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Protestant march called off after attack on priest

Members of the Orange Order take part in the annual County Grand Orange Order Parade on July 1, 2017 in Glasgow, Scotland (Getty Images)

A Protestant march due to take place in Glasgow on Saturday, July 21 has been cancelled after an attack on a Catholic priest.

Following a meeting with organisers, Glasgow City Council confirmed the Orange march, which would have gone past the church where to attack took place, will not go ahead.

Earlier this month, Canon Tom White was spat on and verbally abused as the parade passed St Alphonsus Church. The Orange Lodge has insisted the incident was nothing to do with the parade, but Council leader Susan Aitken called on the Lodge to take responsibility for anti-Catholic behaviour.

A Council spokeswoman said: “Council officers had a productive meeting with the organisers.

“We will continue to engage with both the organisers and the church community – but have agreed that the planned procession will not take place on Saturday.”

The Grand Orange Lodge of Scotland said: “We welcome the opportunity to continue positive dialogue with Glasgow City Council, the police, and other stakeholders regarding future parades.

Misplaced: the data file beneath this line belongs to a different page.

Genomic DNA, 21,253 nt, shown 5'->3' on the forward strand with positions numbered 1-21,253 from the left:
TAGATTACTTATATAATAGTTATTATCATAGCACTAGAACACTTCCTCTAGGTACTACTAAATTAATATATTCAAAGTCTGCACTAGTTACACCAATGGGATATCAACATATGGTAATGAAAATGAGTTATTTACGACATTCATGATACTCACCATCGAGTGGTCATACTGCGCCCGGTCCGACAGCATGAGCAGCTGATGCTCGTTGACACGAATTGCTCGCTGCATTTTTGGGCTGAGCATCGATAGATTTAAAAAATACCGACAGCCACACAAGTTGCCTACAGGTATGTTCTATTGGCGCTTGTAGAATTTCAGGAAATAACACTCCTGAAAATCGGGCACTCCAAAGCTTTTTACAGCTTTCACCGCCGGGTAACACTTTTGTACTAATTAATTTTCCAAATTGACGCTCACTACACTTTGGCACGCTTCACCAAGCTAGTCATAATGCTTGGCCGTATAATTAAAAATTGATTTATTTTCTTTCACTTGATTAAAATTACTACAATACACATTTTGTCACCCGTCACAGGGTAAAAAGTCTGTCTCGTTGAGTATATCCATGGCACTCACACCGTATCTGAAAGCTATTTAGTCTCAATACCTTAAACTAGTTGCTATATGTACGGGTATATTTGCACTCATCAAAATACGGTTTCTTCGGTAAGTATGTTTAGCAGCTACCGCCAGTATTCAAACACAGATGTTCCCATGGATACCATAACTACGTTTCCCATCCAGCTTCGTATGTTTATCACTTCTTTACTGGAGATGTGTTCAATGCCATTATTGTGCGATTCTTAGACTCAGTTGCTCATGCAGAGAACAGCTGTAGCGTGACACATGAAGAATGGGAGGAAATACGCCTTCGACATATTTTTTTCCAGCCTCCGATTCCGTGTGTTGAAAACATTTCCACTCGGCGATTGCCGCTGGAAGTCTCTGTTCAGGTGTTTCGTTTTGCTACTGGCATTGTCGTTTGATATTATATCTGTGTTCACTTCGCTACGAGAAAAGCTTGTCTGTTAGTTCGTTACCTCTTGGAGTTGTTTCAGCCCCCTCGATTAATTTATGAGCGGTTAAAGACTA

“We should be looking forward, not back, and our lodges therefore took the decision to postpone the parade due to take place this Saturday, therefore allowing some additional time over those discussions which would give everyone the opportunity to look at matters from a fresh, forward thinking perspective.

“The Grand Orange Lodge of Scotland fully supports this decision.”

The Orange Order is a Masonic-style Protestant fraternity that was founded in County Armagh, then part of the Kingdom of Ireland, in 1795. It was formed to protect Protestant rule in Ireland during a period of sectarian conflict. The order takes its name from King William of Orange, who ousted the last Catholic king of England, Scotland and Ireland.